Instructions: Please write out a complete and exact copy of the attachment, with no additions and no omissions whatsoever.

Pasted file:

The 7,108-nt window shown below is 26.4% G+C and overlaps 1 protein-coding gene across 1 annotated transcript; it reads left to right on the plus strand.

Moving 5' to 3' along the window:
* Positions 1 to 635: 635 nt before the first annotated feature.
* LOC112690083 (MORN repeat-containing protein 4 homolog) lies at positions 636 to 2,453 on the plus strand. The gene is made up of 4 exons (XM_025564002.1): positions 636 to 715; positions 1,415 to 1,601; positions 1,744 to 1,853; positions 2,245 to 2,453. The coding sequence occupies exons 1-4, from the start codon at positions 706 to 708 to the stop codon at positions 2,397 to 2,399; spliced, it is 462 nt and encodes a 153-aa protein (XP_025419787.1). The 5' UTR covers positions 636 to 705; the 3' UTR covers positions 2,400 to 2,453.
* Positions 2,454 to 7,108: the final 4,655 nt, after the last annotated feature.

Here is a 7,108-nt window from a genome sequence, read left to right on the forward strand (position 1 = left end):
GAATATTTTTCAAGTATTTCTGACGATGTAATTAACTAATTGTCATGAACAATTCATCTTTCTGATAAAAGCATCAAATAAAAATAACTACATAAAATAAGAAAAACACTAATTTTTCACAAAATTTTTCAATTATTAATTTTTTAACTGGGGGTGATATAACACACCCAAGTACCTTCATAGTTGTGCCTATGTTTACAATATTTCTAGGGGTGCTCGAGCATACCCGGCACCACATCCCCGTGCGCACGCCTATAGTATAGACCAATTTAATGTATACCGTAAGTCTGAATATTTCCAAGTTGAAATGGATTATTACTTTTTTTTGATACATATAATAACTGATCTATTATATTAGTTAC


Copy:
The 7,108-nt window shown below is 26.4% G+C and overlaps 1 protein-coding gene across 1 annotated transcript; it reads left to right on the plus strand.

Moving 5' to 3' along the window:
* Positions 1 to 635: 635 nt before the first annotated feature.
* LOC112690083 (MORN repeat-containing protein 4 homolog) lies at positions 636 to 2,453 on the plus strand. The gene is made up of 4 exons (XM_025564002.1): positions 636 to 715; positions 1,415 to 1,601; positions 1,744 to 1,853; positions 2,245 to 2,453. The coding sequence occupies exons 1-4, from the start codon at positions 706 to 708 to the stop codon at positions 2,397 to 2,399; spliced, it is 462 nt and encodes a 153-aa protein (XP_025419787.1). The 5' UTR covers positions 636 to 705; the 3' UTR covers positions 2,400 to 2,453.
* Positions 2,454 to 7,108: the final 4,655 nt, after the last annotated feature.

Here is a 7,108-nt window from a genome sequence, read left to right on the forward strand (position 1 = left end):
GAATATTTTTCAAGTATTTCTGACGATGTAATTAACTAATTGTCATGAACAATTCATCTTTCTGATAAAAGCATCAAATAAAAATAACTACATAAAATAAGAAAAACACTAATTTTTCACAAAATTTTTCAATTATTAATTTTTTAACTGGGGGTGATATAACACACCCAAGTACCTTCATAGTTGTGCCTATGTTTACAATATTTCTAGGGGTGCTCGAGCATACCCGGCACCACATCCCCGTGCGCACGCCTATAGTATAGACCAATTTAATGTATACCGTAAGTCTGAATATTTCCAAGTTGAAATGGATTATTACTTTTTTTTGATACATATAATAACTGATCTATTATATTAGTTAC